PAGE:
Newbie - age 12 boy difficult child adhd aspie out-of-control

Discussion in 'General Parenting' started by luvki, May 2, 2009.

  1. luvki

    luvki New Member

    :faint:Hi everyone! EAP (employee assistant plan) led me to this site. What a great site and thanks to all of you that have helped create it!

    Long long long history here. Looking to network with others to grow with as we help our 12 year old boys (and all our other difficult children) through the next many years. Suffice it to say the most recent explosion here revolved around police involvement.

    Love my difficult child dearly. He has so much potential to excel in life and then there is the whole other side that could land him in jail.

    Hmmmm, guess I have sooooo many questions about how to help the little guy that I'm tongue tied with none.

    Hugs to all
  2. gcvmom

    gcvmom Here we go again!

    Hello, and welcome luvki!

    You should probably take a moment to create a signature line for yourself. You can do that in the User CP section (see top left of the screen). That way we don't have to keep asking you about your background. To figure out what you want to include in the signature line, just look at a couple of different ones that others have and then use your judgement.

    Can you tell us a little about your difficult child and how he came to be diagnosed?
  3. ML

    ML Guest

    Hello and welcome. I have a 10.5 year old son with high level aspergers (or aspielite as we sometimes refer to it). So far his behavior issues are saved for home and have not escalated to police involvment but he's still young. A lot happens from 10 to 12. I agree we're so lucky to have each other to lean on for support. Hugs, ML
  4. SomewhereOutThere

    SomewhereOutThere Well-Known Member

    Why don't you tell us more about.

    How was his early development? Does he have a great deal of trouble socializing, making eye contact, being appropriate with people? Does he obsess over certain things? Does he have interests that his peers have? My son is on the spectrum and he's quite different. However, he has learned a lot about social appropriateness.

    Is your son getting a lot of school interventions for the Aspergers? Sometimes parents treat Aspergers like a mental illness. It's not. Therapy often doesn't work because it requires the child to empathize with the therapist and Aspies often have trouble with that. The interventions are really important, plus your own parenting style. These kids do not respond to typical discipline. Sometimes Aspies don't have normal fear of the police as they often think of all people as equal.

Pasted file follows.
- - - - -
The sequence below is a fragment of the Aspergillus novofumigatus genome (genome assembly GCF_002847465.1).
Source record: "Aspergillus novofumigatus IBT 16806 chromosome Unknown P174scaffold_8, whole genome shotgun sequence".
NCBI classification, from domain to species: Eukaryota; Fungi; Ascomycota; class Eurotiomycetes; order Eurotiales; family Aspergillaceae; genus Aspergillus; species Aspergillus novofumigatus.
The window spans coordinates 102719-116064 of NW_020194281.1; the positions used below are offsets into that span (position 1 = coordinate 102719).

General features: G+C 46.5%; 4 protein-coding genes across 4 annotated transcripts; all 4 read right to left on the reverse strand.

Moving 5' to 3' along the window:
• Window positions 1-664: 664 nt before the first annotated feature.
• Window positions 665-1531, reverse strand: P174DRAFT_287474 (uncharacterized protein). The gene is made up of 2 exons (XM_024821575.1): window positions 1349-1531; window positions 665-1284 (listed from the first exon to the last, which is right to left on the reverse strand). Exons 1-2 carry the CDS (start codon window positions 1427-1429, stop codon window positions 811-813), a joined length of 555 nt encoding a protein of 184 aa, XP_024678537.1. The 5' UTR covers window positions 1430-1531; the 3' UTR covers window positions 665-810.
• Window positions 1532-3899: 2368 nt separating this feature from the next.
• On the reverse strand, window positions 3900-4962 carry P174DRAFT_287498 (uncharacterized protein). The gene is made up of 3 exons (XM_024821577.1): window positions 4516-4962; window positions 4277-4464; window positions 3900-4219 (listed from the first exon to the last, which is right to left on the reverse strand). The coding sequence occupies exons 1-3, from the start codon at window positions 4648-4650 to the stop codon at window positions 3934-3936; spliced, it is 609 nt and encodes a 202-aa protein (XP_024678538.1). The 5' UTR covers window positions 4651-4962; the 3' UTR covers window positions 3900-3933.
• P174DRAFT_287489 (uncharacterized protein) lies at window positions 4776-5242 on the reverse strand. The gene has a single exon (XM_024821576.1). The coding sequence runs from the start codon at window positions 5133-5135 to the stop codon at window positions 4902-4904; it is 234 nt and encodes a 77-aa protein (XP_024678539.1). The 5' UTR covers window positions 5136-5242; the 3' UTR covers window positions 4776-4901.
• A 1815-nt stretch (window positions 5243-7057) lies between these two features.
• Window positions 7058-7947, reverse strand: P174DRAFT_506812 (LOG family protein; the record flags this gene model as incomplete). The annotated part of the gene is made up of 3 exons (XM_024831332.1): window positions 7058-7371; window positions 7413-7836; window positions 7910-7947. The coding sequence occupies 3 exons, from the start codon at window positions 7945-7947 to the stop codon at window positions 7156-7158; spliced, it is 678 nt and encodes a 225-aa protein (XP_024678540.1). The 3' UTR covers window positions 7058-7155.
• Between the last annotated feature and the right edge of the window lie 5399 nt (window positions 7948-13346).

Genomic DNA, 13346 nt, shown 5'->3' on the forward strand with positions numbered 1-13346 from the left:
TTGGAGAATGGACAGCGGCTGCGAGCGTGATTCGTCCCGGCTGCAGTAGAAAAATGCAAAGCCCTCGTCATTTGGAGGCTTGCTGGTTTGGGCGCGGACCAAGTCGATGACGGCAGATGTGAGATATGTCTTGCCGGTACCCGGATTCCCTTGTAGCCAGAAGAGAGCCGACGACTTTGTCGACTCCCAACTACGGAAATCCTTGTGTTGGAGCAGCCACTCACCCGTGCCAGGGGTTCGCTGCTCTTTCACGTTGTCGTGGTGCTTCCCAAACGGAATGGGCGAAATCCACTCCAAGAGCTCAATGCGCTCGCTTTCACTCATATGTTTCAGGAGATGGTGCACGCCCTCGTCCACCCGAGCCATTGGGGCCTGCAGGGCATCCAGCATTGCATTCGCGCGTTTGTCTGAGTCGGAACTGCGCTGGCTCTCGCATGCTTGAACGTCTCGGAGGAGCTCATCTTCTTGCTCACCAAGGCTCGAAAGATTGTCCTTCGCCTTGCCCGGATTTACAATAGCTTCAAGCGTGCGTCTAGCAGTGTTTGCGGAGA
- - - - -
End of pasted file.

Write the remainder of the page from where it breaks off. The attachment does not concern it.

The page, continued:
We really need to know more.

    Welcome to the board
  5. TerryJ2

    TerryJ2 Well-Known Member

    Hi Luvki, nice to meet you.
    Here's some iced tea. (I can spike it if you want. :) )

    My son is 12 and Aspie lite.
    He is MUCH better than he was yrs ago, but if you check back in the notes, you'll see he still has his moments (I think the thread has the word "drained" in it.)

    I would recommend several things.
    1) limit video and computer game time. It excites the frontal lobes and causes excess electrical activity.
    2) try an elimination diet, getting rid of milk products and wheat. My son has major league ADHD symptoms when he has wheat, plus he wets the bed.
    3) Respond to him with-'Yes, however," rather than an outright "No."
    4) Make sure he's always got a carrot and stick. In my son's case, it's Reese's Peanut Butter Cups and PS2 time. The stick is simply taking those things away. We spent months figuring out what to take away that would really make a diff to him. We took his clothes, his toys and his furniture. Nada. Find his triggers.
    5) Make SURE he sleeps on a strict schedule every single night. That means no sleepovers, and probably the use of evening medications, like an antihistamine to make him sleepy.
    6) Don't call the police unless he stabs you or your life is in danger (this is a hard one for me because I have called the police) but they are not trained in neurological disorders or mental illness and all they'll do is put him in juvie (in a well publicized case in VA, parents of a schizoaffective son called the police, who shot and killed him. NOT what they intended!). The police call may teach him a lesson once, but it will not do any long-term teaching.
    7) Figure out his triggers (perhaps with-the help of a therapist, or have your own home sessions once or twice a wk) to discuss what you could have done differently during times of escalation.
    8) Understand that he is very literal. If he enters someone else's house and insists he didn't break in, it's probably because the door was unlocked.
    9) Make sure he has interventions in school, and an IEP if he's in a public school. That probably means shorter class sessions, one-on-one, and more repetition. It should also mean lots of exercise.
    10) Speaking of exercise, tire him out! Get him in a sport he likes. Over the yrs, we tried ice skating, horseback riding, soccer, karate, and baseball and my son loves baseball. He's going to do football in a yr or two, and probably track.
    We only go horseback riding on vacation, but he is SO calm on a horse, he doesn't even need his Adderall.
    11) Make sure you and your spouse are on the same page. If one of you does one thing and the other the opposite, your son will be very confused and angry. Any kid will learn how to play parents against one another, but with-Aspies you have to be even more consistent, in my humble opinion.
    Last edited: May 2, 2009
  6. Wiped Out

    Wiped Out Well-Known Member Staff Member

    Just adding in my welcome-glad you found us as you will find much support here. Hugs.